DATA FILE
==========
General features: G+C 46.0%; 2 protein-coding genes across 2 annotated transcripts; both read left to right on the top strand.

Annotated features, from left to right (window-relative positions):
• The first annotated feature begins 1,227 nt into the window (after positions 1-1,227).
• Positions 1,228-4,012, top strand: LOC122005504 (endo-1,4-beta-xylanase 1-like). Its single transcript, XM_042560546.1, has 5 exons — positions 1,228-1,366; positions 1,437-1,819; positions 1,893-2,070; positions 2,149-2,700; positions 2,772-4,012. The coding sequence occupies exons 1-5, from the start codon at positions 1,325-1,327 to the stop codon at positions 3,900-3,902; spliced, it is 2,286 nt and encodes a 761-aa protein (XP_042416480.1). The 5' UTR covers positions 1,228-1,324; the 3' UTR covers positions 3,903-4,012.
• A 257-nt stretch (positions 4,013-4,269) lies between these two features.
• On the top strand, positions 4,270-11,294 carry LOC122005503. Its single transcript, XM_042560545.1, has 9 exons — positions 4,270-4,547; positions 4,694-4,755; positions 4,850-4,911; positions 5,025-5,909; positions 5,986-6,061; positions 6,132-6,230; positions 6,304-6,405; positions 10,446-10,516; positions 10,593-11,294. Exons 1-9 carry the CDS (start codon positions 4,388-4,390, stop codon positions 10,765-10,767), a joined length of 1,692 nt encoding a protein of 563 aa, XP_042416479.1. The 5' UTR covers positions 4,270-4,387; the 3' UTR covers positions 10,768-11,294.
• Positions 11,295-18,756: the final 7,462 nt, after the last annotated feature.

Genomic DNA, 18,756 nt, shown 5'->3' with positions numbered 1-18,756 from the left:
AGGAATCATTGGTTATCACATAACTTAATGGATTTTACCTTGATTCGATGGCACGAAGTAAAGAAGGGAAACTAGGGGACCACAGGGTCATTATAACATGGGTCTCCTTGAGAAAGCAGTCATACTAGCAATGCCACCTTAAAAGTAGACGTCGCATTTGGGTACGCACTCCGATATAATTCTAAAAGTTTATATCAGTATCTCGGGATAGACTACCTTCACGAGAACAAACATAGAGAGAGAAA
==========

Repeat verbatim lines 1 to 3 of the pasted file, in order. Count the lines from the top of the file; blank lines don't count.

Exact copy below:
General features: G+C 46.0%; 2 protein-coding genes across 2 annotated transcripts; both read left to right on the top strand.

Annotated features, from left to right (window-relative positions):
• The first annotated feature begins 1,227 nt into the window (after positions 1-1,227).